Dublin to Dubai on a one-way ticket

Aaron Dodd talks to a woman who has swapped this green isle for a city in the desert.

Isabel Fergus moved from the South Circular Road in Dublin 8 to Dubai almost two years ago now. She swapped the grey sky, endless green fields and rain-soaked Mondays of Ireland for a modern city in the desert.

Dubai is home to the most futuristic cars and apartments that exist alongside a way of life governed by traditional Islamic laws, making it a very unique part of the world. Ms Fergus summed Dubai up in one sentence perfectly when she described it as “having one foot in the old world and one foot in the future”.

Dubai is the largest and most populous city in the United Arab Emirates (UAE). It is one of the seven emirates that make up the UAE. Dubai has become synonymous with a glamorous lifestyle, skyscrapers and luxurious sports cars. It owes its glamorous reputation to the first oil fields that were found in 1965.

Between 1968 and 1975, Dubai’s population grew by over 300 per cent. Today less than 5 per cent of Dubai’s income comes from oil. Instead it comes from the financial sector, tourism and infrastructure.

“It took me so long to get used to the heat. There is no escaping it once you’re outside; it’s a very heavy heat”

Because of Dubai’s growth as a tourist destination, not only for people in the Middle East but for people all over the world, it provided the opportunity for Isabel Fergus to move over from Dublin and work with the Emirates Airline, which is based in Dubai.

She explained that the biggest difference between Dublin and Dubai is not the culture, the food, or even the religion but the heat. “It took me so long to get used to the heat. There is no escaping it once you’re outside; it’s a very heavy heat.” This is not surprising as the average heat in December in Dubai is between 26 and 31 degrees, while in Dublin the average is 5 to 8 degrees.

Getting used to the heat is one thing but Ms Fergus also went on to say it took her a while to get used to constantly being in air-conditioned rooms. “From taxis, malls to your own apartment, everything needs to be air conditioned or else it feels like the sensation you get when you open an oven.”

This intense heat is not enough to deter migrants from moving to Dubai. The population there is 2,789,000; only 15 per cent of the almost 3 million are native to the UAE. Many of the non-natives are from neighbouring Arab and Asian countries. There is also a growing expat community of young Europeans, many of whom work in the tourism, education and finance sectors.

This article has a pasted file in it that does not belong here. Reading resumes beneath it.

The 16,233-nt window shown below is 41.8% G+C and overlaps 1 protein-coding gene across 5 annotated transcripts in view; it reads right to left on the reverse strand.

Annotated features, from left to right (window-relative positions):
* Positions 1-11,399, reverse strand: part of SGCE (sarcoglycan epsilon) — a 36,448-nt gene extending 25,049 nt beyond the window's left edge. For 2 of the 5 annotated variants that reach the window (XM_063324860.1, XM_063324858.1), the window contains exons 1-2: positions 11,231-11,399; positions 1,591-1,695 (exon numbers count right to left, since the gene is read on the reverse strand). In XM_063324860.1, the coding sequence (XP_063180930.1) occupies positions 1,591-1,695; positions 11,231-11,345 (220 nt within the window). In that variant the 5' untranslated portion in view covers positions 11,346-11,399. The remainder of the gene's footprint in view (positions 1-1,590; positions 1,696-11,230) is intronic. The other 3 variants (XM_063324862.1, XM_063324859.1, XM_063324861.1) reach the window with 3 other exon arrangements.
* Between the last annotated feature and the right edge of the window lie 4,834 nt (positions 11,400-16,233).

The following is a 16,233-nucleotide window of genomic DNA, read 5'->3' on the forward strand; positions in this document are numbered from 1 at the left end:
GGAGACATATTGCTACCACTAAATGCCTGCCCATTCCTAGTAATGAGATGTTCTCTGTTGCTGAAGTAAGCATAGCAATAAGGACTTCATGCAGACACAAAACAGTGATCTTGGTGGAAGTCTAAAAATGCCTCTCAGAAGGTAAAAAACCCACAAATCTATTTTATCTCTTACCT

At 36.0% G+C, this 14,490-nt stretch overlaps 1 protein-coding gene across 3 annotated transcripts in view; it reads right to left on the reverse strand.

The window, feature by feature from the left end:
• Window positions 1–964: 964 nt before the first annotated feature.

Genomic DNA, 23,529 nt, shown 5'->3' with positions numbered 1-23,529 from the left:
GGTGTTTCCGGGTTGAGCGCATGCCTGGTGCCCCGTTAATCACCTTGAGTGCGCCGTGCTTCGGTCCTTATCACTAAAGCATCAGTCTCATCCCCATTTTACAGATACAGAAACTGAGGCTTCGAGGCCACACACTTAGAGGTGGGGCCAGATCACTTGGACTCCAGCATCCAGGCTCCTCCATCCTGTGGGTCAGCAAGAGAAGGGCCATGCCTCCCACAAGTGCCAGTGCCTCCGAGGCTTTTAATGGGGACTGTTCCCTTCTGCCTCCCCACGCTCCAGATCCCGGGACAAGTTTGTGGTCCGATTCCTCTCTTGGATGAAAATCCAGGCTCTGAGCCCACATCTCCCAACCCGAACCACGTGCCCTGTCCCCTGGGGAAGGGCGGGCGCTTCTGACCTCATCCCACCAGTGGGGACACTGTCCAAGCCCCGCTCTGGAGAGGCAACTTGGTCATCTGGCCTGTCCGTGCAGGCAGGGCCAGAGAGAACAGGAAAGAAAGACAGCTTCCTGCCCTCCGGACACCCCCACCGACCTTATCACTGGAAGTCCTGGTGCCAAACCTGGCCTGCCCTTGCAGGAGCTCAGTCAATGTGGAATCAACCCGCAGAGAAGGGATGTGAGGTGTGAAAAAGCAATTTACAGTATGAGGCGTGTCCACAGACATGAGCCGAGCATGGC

One factor that may deter young Irish people from emigrating there is the fear of being arrested for breaking sharia law, as we have all heard rumours of people being arrested for kissing on the streets or being drunk. But Ms Fergus said that it was not that common although not unheard of.

The young expat community do not have to give up drinking if they move over. “They can drink only in certain places with a licence, such as hotels and restaurants, and at home.” But there is no drinking cans on the streets when the sun comes out or stumbling out of clubs and onto the street while trying to complete “12 pubs”.

Another misconception that Ms Fergus cleared up is that women in Dubai must cover themselves up at all times, even at the beach. She laughed when the question of wearing a “burkini” at the beach was brought up. She explained that there is no law banning bikinis from the beach. You are free to wear what you want on the beach but “you must not wear your bikini off the beach and walk around town or into shops, or then you may be in trouble”.

As well as this, it is expected that you dress modestly while out in public, but by no means do you have to wear a burqa or a hijab unless you are visiting a mosque.

As mentioned earlier, Dubai is a very modern Islamic country which is governed in part by sharia law. Sharia law is a set of rules that come directly from the Quran. As an Islamic state, Dubai observes and practises Ramadan. Ramadan is the ninth month of the Islamic calendar and lasts for 29 or 30 days depending on the moon. It consists of Muslims fasting from dawn until sunset; they refrain from consuming food, drinking liquids, smoking and engaging in sexual relations. 

It is comparable to Lent in Ireland to an extent. It is not required for non-Muslims to practise Ramadan in Dubai, but Ms Fergus wanted to experience it and fasted for the month. Asked if it was similar to Lent, Ms Fergus again laughed and described Ramadan as more akin to Christmas than Lent. “Every night when we broke our fast it was like a small celebration. Loads of families eat out, kids stay up late, there are night markets and there is a strong sense of community.”

Towards the end of the interview, Ms Fergus said she had no intention of moving back to Ireland any time soon. She said that her tax-free income, the sun, the culture and her social life were all reasons to stay in Dubai.

If any young people who are currently in Ireland and looking out their window at the grey sky full of rain and chilly wind, or hear of the corruption in the guards, the accommodation crisis, the public-sector strikes or any number of issues, perhaps they too would happily take the 34th floor of an apartment in the middle of Dubai.

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